“You have to eat dinner before you have dessert.” He angled his head to peer over her shoulder. “What are you doing down here, cupcake?”
“Vegetable names, Hugh. If you want to call up sweeter memories from my childhood, stick to vegetables. Don’t forget to lay on the affection when you do.”
“Whatever you say, Tomato.”
“Shouldn’t you be upstairs basting the turkey?”
“Probably.” He pushed her aside and strolled into the room. Pausing beside an oblong table draped in plastic, he added, “I heard you on the phone with Delia.”
“You mean you were eavesdropping.”
Shrugging, he lifted the edge of the plastic. He let go and it fluttered downward in a puff of dust. “Do you need help moving the Christmas decorations or not?”
Covering her nose, Birdie shoved past him. “Don’t do that again. I hate dust.” She made a beeline through a clump of furniture and headed toward the nearest wall—which was, naturally, made of brick. “I can manage on my own.”
“I’ll wager some of the boxes weigh fifty pounds. Think crystal and ceramics. Lots of the holiday decorations are from the 1800s. They aren’t made of plastic.”
“Delia said there’s a dolly in here.” Birdie noticed the contraption beside a stack of boxes. She wheeled it toward the center of the room in a hasty, zig-zag route. If he didn’t leave, she wouldn’t be able to search for the gems. “See? I can manage. Now go away.”
He stood fast, but there wasn’t time to argue. She caught something out of the corner of her eye and abruptly surveyed the walls. The bricks were different here. They weren’t all of the same fire red color used in the rest of the building. Some were a muddy brown. Others were a bright orange like the pumpkin Hugh had spattered all over himself. She remembered something Ethel Lynn had said: the storeroom was part of the original building, which had been added onto several times.
Excitement tripped up her spine. Brick by brick, my love. My life built alone without you. Bricks of many colors…she must be close.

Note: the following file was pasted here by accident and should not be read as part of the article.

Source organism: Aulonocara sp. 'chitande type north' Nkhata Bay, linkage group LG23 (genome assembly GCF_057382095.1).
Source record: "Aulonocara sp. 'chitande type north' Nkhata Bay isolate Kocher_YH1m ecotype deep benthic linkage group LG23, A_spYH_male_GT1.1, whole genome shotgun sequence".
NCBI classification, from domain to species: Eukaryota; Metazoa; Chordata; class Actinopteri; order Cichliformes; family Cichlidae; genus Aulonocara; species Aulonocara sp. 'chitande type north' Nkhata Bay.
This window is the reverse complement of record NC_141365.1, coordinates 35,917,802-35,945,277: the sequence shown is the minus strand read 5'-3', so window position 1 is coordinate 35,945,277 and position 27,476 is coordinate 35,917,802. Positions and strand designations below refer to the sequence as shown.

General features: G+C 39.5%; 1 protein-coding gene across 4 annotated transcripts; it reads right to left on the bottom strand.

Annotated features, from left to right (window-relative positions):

“What are you up to?” Hugh joined her at the wall, his intelligent gaze traversing the bricks like a hound pursuing quarry. “You don’t care about getting the Christmas stuff out of storage. You agreed to do the dirty work for something else.”
“Stop sweet-talking me. You know how it goes to my head.”
“Then let me lay on more sugar. I’ll help if you’ll tell me what’s going on.”
Dragging her attention from the wall was nearly impossible, but she managed to glare at him. Help her? Was he kidding? The rubies were her ticket to a better life. She wasn’t sharing them, least of all with a reporter who was as irritating as he was sexy. She had to find the boxes of holiday decorations, start moving them, and get him off her tail.
“I mean it,” he said softly. “Let me help you.”
The entreaty in his voice was sudden and sincere. His expression was infused with a gentleness she hadn’t thought him capable of. For a reckless moment, she wondered if maybe he wasn’t trying to horn in on the loot at all. He wanted her.
Impulsively, she brushed the lock of hair falling across his brow. “I’m fine on my own,” she replied. He took her by the wrist to stop her from moving off, and her emotions cartwheeled. “Go back upstairs. I have work to do.”
“And I shouldn’t watch you in the commission of a crime?”